Robert K. Massie’s volume is a massive biography that delivers a good look at its subject. “His Life” is covered in ~850 pages covering from his childhood and the later parts of the reign of his father, Czar Alexis, and the unstable politics that produced the co-reign of his half-brother Fedor and himself in 1682, through his death in 1725 with an epilogue that outlines the politics that produced four reigning empresses, ending with Catherine the Great.

The “and World” part of the title also gets good coverage with various extended asides that help bring the 17th-18th centuries alive, starting with a description of Moscow ca. 1680. Peter is the nominal focus of the entire book, but in true Massie fashion, any subject that catches his eye along the way (such as Charles XI of Sweden) gets an extended treatment in it’s own chapter. Peter, of course, had two extended trips into western Europe, and these also serve as a springboard into a look at the situation there as well, helping provide a wider context to Peter the Great’s life and just what he was trying to emulate in Russia.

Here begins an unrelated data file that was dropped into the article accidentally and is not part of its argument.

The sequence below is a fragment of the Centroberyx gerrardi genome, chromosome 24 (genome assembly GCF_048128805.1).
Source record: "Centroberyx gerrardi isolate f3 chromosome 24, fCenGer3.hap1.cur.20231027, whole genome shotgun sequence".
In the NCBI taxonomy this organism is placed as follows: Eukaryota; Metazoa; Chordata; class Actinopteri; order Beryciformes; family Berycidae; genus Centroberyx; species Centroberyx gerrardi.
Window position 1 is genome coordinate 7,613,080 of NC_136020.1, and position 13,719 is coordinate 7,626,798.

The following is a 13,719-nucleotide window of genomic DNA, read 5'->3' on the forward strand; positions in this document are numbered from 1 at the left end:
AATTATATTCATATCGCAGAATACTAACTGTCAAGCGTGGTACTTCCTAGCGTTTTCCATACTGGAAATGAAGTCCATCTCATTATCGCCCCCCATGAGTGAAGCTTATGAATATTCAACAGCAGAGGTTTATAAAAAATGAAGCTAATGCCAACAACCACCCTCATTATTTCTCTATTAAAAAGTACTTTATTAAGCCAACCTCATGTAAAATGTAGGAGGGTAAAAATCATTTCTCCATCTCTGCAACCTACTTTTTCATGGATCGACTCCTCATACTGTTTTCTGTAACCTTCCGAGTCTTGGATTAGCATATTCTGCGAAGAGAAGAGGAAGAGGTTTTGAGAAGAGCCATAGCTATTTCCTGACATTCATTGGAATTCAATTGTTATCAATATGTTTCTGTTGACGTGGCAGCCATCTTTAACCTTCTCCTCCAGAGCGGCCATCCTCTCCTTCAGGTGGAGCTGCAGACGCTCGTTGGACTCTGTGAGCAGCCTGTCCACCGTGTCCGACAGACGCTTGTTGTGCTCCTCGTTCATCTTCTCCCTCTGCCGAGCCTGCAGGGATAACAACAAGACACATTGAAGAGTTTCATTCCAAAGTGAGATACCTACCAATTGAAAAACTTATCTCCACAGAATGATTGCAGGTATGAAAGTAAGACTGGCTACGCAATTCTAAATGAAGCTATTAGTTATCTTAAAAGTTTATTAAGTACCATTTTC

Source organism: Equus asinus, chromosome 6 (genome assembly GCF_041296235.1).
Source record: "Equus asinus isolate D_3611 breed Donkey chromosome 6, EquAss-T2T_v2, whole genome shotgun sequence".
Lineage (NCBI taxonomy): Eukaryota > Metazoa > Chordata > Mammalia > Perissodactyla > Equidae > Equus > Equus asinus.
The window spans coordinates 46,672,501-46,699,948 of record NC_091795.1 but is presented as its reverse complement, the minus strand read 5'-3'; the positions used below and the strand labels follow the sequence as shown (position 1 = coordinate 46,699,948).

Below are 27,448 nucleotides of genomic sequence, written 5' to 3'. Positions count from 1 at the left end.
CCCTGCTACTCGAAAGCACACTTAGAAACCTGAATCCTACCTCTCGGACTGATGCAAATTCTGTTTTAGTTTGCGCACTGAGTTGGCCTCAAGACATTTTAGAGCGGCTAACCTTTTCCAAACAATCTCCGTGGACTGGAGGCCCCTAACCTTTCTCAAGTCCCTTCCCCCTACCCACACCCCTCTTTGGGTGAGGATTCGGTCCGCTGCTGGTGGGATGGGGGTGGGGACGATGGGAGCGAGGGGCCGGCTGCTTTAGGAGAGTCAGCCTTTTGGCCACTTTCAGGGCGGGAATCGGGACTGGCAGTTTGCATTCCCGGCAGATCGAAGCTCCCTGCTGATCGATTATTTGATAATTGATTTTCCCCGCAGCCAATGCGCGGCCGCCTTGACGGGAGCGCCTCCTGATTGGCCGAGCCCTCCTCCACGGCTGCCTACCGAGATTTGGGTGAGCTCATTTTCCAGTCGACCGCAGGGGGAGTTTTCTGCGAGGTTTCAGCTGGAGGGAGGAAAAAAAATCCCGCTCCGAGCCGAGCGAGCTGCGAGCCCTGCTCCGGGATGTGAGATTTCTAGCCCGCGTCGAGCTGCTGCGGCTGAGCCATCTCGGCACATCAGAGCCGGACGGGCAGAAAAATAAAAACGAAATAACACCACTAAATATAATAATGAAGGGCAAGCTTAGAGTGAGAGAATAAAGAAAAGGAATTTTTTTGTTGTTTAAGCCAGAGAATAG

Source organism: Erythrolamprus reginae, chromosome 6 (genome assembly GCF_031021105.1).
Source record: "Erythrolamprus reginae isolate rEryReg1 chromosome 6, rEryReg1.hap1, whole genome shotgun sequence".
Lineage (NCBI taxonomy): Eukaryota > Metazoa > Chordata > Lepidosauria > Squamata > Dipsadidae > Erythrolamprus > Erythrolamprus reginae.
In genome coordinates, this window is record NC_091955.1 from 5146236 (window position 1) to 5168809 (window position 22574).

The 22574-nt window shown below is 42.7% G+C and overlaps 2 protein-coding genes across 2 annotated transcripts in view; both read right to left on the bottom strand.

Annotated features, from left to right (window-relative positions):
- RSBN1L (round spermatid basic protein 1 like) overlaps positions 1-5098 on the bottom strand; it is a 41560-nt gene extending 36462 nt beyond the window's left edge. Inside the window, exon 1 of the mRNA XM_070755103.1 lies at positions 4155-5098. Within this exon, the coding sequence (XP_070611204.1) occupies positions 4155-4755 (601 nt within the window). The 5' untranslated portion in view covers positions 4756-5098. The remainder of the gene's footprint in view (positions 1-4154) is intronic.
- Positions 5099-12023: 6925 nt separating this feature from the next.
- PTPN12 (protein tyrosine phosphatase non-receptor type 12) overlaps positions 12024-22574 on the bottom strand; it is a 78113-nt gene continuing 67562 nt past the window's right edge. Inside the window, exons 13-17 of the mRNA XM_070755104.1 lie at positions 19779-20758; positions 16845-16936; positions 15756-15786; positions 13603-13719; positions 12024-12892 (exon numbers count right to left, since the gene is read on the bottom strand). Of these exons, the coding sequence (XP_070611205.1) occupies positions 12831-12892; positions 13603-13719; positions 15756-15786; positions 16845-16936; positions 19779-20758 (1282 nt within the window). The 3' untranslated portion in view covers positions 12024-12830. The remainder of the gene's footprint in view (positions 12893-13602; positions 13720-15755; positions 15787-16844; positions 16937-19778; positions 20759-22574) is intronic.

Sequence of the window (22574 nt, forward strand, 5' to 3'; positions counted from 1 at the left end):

As a popular history, it does not delve into historical controversy, and presents Peter solidly in his typical role as the hero of ‘westernizing’ Russia, even while clearly showing the tyrannical side that (for instance) pursued suspicions of a conspiracy against him with relentless torture and executions, and that his reforms almost entirely relied on threats and force from Peter himself. I particularly would have liked a better look at the great families of Russia that were important in the state at this time, though I guess that Massie felt they were only important near the beginning and again at the end of his life, and it would have distracted too much from the core of his book to delve into them in any depth.